SB 8
Enacts provisions relating to transportation
LR Number:
Last Action:
6/28/2017 - Signed by Governor
Journal Page:
Calendar Position:
Effective Date:
Emergency clause
House Handler:

Current Bill Summary

CCS/SB 8 - This act enacts provisions relating to transportation.

TAXATION OF PROPANE USED AS MOTOR FUEL (Sections 142.800, 142.803, and 142.869)

This act establishes a five cent per gallon motor fuel tax on propane fuel used to propel motor vehicles, to be increased to seventeen cents per gallon by January 1, 2025. Owners and operators of propane-fueled vehicles may continue to apply for and use alternative fuel decals in lieu of paying the motor fuel tax. If the owner or operator of a propane-fueled vehicle bearing an alternative fuel decal refuels at an unattended propane refueling station at which the motor fuel tax is collected at the point of sale, such owner or operator shall not be eligible for a refund of such tax paid.

These provisions are identical to SCS/SB 435 (2017), HCS/HB 694 (2017), and provisions in CCS/SB 8 (2017), and similar to HB 579 (2017).

COMPLIANCE WITH THE FEDERAL FAST ACT (Sections 287.020, 287.040, 288.035, 301.010, 301.031, 301.227, 301.550, 304.170, 304.180, and 407.816)

This act changes what entity may designate the roads on which a 14-foot length limit applies; and who shall issue permits for the movement of sludge disposal units, pump trucks, well-driller's equipment, and utility wires, poles, and equipment; from the chief engineer of MODOT to the Missouri Highways and Transportation Commission.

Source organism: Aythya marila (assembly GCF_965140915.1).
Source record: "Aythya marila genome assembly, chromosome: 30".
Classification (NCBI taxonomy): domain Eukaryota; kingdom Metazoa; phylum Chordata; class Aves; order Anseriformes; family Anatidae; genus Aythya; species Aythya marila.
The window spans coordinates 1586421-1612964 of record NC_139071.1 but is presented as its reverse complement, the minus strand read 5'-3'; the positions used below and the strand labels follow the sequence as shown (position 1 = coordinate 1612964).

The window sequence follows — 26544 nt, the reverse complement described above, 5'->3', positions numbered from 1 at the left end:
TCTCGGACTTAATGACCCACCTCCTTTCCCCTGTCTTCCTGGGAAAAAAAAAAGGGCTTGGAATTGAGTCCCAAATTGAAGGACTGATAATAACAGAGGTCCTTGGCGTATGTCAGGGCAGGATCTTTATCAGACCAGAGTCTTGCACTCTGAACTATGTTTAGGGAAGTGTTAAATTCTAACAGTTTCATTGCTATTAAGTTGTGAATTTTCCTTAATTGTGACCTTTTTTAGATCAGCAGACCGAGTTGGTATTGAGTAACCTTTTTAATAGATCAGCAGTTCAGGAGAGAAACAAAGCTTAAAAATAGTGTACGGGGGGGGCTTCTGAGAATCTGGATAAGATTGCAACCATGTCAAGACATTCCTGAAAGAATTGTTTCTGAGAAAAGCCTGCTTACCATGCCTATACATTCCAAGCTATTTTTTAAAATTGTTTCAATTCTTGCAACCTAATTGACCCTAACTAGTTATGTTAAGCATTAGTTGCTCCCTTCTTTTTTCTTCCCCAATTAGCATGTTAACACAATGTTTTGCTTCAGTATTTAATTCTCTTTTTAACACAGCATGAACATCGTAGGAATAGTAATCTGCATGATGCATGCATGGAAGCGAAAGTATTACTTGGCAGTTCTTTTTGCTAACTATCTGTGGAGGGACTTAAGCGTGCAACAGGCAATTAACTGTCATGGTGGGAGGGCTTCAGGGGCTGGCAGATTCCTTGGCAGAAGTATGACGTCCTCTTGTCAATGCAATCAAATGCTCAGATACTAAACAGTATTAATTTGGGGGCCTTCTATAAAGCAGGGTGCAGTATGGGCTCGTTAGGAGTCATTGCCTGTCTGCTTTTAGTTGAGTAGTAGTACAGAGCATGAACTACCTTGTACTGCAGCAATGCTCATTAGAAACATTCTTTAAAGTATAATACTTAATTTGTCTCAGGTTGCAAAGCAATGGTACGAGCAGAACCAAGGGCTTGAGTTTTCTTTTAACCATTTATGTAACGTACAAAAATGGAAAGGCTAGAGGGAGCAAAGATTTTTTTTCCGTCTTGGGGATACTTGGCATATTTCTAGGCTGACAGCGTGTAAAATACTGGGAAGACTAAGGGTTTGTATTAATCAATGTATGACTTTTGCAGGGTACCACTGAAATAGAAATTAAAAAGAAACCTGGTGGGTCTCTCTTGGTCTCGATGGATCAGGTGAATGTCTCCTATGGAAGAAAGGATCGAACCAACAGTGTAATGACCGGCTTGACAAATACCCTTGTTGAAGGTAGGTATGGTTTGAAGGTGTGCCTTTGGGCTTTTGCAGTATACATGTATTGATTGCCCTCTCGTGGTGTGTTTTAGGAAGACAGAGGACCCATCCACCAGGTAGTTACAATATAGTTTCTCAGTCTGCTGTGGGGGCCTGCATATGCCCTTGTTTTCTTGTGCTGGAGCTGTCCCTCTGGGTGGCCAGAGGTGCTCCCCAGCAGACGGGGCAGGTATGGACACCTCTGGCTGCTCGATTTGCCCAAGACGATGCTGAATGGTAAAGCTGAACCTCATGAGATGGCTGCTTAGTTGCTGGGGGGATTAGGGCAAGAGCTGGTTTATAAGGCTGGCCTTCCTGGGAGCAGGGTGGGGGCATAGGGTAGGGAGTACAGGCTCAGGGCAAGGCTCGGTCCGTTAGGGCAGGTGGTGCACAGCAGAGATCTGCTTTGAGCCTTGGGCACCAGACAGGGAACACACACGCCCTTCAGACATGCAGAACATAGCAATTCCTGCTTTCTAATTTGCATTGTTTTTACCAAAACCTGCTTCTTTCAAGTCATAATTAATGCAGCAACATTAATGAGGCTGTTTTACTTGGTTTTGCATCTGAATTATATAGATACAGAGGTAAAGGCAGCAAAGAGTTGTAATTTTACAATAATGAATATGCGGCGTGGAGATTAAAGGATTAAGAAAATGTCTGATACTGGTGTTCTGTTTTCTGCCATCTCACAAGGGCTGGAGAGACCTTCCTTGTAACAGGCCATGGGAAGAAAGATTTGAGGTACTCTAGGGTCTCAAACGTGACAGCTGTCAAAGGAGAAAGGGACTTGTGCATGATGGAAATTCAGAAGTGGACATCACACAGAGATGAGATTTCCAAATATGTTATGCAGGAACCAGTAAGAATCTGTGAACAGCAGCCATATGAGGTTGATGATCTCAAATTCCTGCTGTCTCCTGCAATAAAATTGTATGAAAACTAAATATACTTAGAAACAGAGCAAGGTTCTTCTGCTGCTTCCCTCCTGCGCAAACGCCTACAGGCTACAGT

This act also provides that stinger-steered combination automobile transporters up to 80 feet long may be operated on or within 10 miles of interstates and other highways designated by the Missouri Highways and Transportation Commission, and that automobile transporters may carry cargo on a backhaul, so long as it complies with weight limitations for regular tractor-trailers. No towaway trailer transporter combination vehicles operating on the interstate or designated primary highway system shall exceed a length of 82 feet.

This act also prescribes separate weight limits for emergency vehicles, and for vehicles powered by natural gas.

This act also modifies several cross-references to the definition of "subdivision (42) of section 301.010" to refer to section 301.010 as a whole.

These provisions are identical to the Perfected HCS/HB 542 (2017). These provisions are similar to SB 399 (2017), HB 542 (2017), and to provisions in CCS/SB 222 (2017) and SCS/HB 256 (2017).

LOG TRUCK PERMITS (Sections 301.010 and 301.062)

This act authorizes a local log truck to obtain an extended distance local log truck permit for an additional $300. This permit allows the truck to transport harvested and processed forest products outside the 100-mile radius at weight limits specified for commercial vehicles.

These provisions are identical to HCS/HB 1114 (2017) and provisions in HCS/SS/SB 124 (2017), and similar to HB 2412 (2016).

AUTOCYCLES (Section 304.005)

This act modifies the definition of "autocycle" to include partially or completely enclosed vehicles with a non-straddle-type seating area.